In 1977, Mohammed led the then largest delegation of Muslim Americans, most former members of the Nation of Islam, on Hajj, Pilgrimage to the Sacred House in Mecca, Saudi Arabia. That same year he toured China with "American Friends of China".
He has represented Muslims at the World Parliament of Religious Leaders for the survival of the Earth, in Oxford, England.
He signed the Williamsburg Charter at Williamsburgn, VA celebrating the First Amendment/First Freedom of the U. S. Constitution.
In 1992 he delivered the Invocation opening the U. S. Senate in Washington, D.C., the first ever given by a Muslim. He toured the Pentagon and addressed Muslims in the U. S. Military and its Chaplains.
He delivered an address on the floor of the Georgia State Legislature - the state of his father´s birth, the first ever given by a Muslim.
In 1993, Imam Mohammed participated in the Inaugural Interfaith Prayer Service for President William (Bill) Jefferson Clinton.
In 1995, Imam Mohammed delivered the Keynote Address at the Muslim-Jewish Convocation, the first serious public dialogue between top leaders of Islam and Reformed Judaism, in Glencoe, Illinois.
In 1996, Imam W. Deen Mohammed led a delegation of Muslims to The Vatican in Rome, Italy, where he met with Pope John Paul II and with Cardinal Francis Arinze, The Vatican´s Chief of Staff for Interreligious Affairs.
He also led a delegation of Muslim Americans to Jerusalem and areas under rule of the Palestinian Authority led by Palestinian leader, President Yasser Arafat, visiting Palestinian cities, government agencies, hospitals and homes throughout the West Bank. The visit culminated on Christmas Eve with a meeting in Gaza City with President Arafat at his headquarters, where he discussed the difficulties of Palestinian life.
In 1997, President Clinton, in his re-election Inauguration, invited Imam Mohammed to the White House for the 1st Annual Ecuemnical Breakfast, and requested Imam Mohammed to read from the Holy Qur´an at the Presidential Inauguration Day National Prayer Service.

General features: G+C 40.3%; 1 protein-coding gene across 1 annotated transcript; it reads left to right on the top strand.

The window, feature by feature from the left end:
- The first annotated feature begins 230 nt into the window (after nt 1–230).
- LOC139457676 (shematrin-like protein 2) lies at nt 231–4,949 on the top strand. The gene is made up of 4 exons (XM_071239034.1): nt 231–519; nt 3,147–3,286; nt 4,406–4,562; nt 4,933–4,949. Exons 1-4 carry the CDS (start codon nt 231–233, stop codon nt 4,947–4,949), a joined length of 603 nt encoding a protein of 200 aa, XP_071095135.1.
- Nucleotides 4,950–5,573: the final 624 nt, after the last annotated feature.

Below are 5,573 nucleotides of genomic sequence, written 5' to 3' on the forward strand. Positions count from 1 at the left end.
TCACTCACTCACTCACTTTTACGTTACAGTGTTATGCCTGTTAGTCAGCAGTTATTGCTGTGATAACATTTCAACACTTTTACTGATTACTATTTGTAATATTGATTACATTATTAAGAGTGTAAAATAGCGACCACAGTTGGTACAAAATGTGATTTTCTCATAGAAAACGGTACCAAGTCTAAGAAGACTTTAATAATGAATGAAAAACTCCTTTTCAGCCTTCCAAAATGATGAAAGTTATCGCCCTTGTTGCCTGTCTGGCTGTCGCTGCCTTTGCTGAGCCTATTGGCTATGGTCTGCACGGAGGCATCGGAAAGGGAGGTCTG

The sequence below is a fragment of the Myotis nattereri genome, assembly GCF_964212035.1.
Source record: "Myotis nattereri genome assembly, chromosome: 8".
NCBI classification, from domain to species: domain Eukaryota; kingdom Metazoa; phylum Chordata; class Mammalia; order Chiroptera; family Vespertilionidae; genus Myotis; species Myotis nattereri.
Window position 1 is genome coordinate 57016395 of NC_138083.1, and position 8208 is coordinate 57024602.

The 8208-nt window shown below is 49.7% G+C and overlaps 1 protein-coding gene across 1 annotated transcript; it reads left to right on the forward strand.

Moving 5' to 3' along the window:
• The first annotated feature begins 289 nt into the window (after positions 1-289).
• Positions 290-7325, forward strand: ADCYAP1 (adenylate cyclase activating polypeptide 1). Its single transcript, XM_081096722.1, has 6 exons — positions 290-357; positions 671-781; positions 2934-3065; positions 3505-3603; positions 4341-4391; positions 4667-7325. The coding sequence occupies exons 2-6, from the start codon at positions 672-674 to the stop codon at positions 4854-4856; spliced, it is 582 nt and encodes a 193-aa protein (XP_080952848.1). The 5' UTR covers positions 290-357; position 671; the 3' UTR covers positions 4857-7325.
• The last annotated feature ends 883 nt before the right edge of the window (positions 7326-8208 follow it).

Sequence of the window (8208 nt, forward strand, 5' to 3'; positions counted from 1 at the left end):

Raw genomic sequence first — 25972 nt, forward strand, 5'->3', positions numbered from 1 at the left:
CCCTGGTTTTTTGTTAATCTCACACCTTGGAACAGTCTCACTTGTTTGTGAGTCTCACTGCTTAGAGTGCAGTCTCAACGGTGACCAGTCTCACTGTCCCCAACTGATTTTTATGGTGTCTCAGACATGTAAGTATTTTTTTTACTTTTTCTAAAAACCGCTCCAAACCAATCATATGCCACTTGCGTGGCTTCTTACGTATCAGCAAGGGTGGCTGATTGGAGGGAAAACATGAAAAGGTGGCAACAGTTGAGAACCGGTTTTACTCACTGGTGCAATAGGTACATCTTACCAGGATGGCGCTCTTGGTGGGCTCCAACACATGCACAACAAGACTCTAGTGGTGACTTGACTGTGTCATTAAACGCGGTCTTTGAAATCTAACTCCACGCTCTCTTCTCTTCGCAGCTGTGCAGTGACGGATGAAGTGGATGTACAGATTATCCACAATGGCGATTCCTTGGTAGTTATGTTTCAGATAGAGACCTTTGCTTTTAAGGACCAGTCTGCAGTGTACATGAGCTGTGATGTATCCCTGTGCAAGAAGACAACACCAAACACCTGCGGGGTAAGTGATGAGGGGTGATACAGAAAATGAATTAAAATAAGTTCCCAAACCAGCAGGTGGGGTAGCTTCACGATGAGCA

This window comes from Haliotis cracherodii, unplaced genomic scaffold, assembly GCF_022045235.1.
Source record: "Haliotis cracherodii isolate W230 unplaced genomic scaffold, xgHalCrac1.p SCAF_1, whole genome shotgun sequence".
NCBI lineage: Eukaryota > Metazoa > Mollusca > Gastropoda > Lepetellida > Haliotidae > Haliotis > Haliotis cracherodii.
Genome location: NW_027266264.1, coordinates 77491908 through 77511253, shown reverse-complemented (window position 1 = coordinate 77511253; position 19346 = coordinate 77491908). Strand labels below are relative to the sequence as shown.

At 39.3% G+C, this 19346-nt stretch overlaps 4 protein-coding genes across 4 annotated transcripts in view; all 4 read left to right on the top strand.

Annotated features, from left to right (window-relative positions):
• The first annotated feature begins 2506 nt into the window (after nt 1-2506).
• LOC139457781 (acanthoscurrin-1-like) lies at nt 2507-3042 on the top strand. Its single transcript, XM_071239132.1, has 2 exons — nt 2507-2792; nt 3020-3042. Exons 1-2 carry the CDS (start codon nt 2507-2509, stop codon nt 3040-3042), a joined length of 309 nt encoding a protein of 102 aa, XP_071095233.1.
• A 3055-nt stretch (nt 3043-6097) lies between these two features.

In 1998, Imam Mohammed traveled to Auschwitz, Poland, where he participated in the Conference on Religion and Peace hosted by the Center for Christian and Jewish Understanding of Sacred Heart University.
In 1999, with Pope John Paul II and The Dalai Lama present on stage, Imam Mohammed addressed a gathering of 100,000 at The Vatican.
He participated in the Jubilennium Interfaith Conference for World Peace held in Israel and the World Conference on Religion and Peace Assembly VII in Amman, Jordan. There, he was elected as an International President in the U. S. for WCRP.
In 2000, he was appointed to the executive Committee of Religious Alliance Against Pornography (RAAP).
On September 11, 2001, Imam Mohammed, in the strongest terms, immediately denounced the terrorists attacks on the United States as un-Islamic and evil.
The same year, Imam Mohammed attended the Contribution of Religions to Peace Conference in Assisi, Italy, at the invitation of Pope John Paul II, for religious leaders to gather to pray for world peace.
In 2002, he was ceremoniously inducted into the Martin Luther King Jr. International Board of Preachers at Morehouse College, in Atlanta, Georgia, where his portrait hangs in the International Chapel of Non-Violent Religious Leaders at Morehouse.
He had been a friend of Malcolm X, who abandoned the Nation to embrace mainstream Islam before he was assassinated in 1965.